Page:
Bureaucracy leaves a bad taste for Europe’s top restaurants
MICHEL Roux Sr has made his career in fine dining. He and his brother Albert trained nearly 50 per cent of Britain’s Michelinstarred chefs at one time or another, and Roux’s The Waterside Inn in Berkshire, England, now run by his son Alain, is the only restaurant outside France to have held three Michelin stars for 25 consecutive years.
So Food Detective was taken aback when the French-born chef told her there’s no future for fine dining . . . in Europe at least.
‘‘Europe is finished,’’ Roux says. ‘‘Brussels dictates that people can work only 35-40 hours a week, and for a Michelin-starred restaurant, forget it.’’
The chef, awarded an OBE in 2002 for his services to the British food industry, says ridiculous occupational health and safety regulations are crippling restaurateurs. ‘‘I’ve got a sous chef spending hours each week just recording fridge temperatures and making sure nobody is coughing or has something so much as an abnormal pimple.’’
He says prohibitive start-up costs, and the fact apprentices want television stardom rather than long days learning their craft, have also sounded the death knell for high-end restaurants. ‘‘You need 20-24 chefs for a three-star restaurant,’’ Roux says. ‘‘Only five years ago I would have had 10-20 names on a waiting list; now I’ve got two or three if I’m lucky. Chefs like Luke Mangan used to come here at 21 or 22 and work as a commis, then make their way up to chef de partie and beyond, but now they want to be chef de partie straight away. And they want to be celebrities. They realise it’s hard work in a restaurant and want to leave, all because they’ve been watching TV.’’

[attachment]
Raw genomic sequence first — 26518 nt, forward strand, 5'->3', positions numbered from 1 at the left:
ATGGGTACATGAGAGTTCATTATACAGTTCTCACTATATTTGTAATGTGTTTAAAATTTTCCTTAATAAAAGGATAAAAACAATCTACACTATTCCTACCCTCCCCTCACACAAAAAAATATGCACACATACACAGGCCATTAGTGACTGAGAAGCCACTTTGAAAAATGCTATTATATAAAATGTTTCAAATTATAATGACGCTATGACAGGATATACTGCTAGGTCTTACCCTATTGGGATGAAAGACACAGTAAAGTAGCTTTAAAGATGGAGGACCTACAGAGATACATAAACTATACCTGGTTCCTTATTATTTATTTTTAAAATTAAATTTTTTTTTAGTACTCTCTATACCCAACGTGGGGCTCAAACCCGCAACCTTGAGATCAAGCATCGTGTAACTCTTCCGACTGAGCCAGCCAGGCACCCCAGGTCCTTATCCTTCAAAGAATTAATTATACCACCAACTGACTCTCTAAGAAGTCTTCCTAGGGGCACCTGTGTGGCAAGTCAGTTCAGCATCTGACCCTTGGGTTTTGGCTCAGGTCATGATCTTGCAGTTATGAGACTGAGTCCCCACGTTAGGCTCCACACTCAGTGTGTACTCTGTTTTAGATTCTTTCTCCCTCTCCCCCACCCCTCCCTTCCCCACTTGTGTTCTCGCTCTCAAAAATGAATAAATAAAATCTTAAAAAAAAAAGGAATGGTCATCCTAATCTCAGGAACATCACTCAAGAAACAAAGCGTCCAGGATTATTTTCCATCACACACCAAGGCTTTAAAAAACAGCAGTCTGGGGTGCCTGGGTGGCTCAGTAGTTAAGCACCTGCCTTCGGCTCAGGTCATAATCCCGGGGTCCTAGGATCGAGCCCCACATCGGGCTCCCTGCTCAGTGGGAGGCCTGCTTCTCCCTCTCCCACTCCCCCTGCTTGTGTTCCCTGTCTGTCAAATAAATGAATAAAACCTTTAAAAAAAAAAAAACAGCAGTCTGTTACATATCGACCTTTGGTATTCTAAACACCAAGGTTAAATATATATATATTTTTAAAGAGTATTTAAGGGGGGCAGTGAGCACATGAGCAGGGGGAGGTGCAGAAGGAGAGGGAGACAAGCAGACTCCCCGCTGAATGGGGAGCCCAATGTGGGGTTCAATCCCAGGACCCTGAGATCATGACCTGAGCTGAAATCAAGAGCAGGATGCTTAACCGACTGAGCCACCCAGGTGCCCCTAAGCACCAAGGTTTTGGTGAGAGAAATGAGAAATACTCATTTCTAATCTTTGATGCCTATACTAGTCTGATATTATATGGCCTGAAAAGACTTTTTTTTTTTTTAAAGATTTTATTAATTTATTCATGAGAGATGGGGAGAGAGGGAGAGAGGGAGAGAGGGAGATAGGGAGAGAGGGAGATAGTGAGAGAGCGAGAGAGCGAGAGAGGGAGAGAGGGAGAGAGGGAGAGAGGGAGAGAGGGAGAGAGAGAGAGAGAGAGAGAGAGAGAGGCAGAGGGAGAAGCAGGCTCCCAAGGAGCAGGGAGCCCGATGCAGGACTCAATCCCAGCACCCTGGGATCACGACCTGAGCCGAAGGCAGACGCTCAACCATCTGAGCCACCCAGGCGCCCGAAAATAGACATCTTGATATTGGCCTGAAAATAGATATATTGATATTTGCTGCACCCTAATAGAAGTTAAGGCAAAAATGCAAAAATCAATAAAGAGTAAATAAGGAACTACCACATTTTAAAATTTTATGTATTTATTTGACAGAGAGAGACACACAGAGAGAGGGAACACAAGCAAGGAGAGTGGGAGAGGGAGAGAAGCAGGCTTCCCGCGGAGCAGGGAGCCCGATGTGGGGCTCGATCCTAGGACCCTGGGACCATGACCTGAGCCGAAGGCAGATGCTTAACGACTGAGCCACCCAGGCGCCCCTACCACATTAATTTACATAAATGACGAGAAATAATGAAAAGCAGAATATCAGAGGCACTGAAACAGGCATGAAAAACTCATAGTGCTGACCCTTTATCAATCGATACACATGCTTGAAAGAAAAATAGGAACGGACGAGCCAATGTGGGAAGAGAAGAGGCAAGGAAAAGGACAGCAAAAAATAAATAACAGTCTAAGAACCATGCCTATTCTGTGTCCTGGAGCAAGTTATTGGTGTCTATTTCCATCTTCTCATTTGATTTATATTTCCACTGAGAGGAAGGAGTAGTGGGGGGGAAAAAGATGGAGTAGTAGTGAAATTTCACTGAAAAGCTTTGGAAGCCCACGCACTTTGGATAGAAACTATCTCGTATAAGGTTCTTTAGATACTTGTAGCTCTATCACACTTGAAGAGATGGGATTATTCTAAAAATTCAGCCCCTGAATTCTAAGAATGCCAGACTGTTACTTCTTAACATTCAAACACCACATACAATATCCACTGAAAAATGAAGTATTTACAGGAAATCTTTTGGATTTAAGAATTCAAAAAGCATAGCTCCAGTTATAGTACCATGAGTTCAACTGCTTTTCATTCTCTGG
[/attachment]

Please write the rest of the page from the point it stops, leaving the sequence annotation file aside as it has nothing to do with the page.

Roux believes the only finedining restaurants to survive in Europe will be those located in palace hotels with extensive financial resources. Asia, he says, is the place to be. ‘‘If I was young I’d be heading to China or Vietnam, to another part of the world where people can still eat the food they love to eat and are still ready to learn and work hard.
‘‘If I were my son, I’d sell The Waterside Inn to the highest bidder and go to Asia.’’ More: waterside-inn.co.uk.
IF the olive and gruyere toasties and chicken liver parfait being dished up at Russell Blaikie’s buzzing Must Margaret River wine bar and restaurant aren’t reason enough to head to the glorious West Australian wine region, here’s another. Maggie Beer protege Sophie Zalokar has just opened Foragers Field Kitchen & Cooking School in Pemberton, about an hour’s drive south of Margaret River.
Zalokar, a proponent of local and seasonal produce, has launched a packed calendar of lunches, dinners and cooking classes, with overnight accommodation provided in onsite chalets. ‘‘It’s been exciting realising six years of planning to open Foragers,’’ she tells Detective. ‘‘Four-course dinners in our Field Kitchen will have a seasonal theme and cost $75 a person. On nights when we don’t have events, we’ll offer dinner hampers to our chalet guests.’’ With menu inclusions such as pork and lemon meatballs with eggplant and dill, or braised lamb with mustard glaze and pickled pear, and classes covering everything from truffles to autumn harvest baking, a trip west beckons. More: foragers.com.au; must.com.au.
JUST when Detective thought she’d seen the end of the scienceas-food malarkey that produced myriad copycat molecular dishes and a legion of self-important chefs, she reads that South Australian Cole Thomas is working on a dish in which a superconductor makes a piece of tuna leap off the dinner plate, so it can be eaten midair.
‘‘I want the diner to have the experience of being the fish,’’ Thomas has told Gourmet Traveller magazine. Detective reckons he needs to get a grip. More: colethomas.com.au.
WORDLens is an iPhone app that can translate a Spanish menu into English simply by holding the phone over the words.
A good way to avoid having one’s croquetas turn out to be cojones, Detective reckons. More: questvisual.com.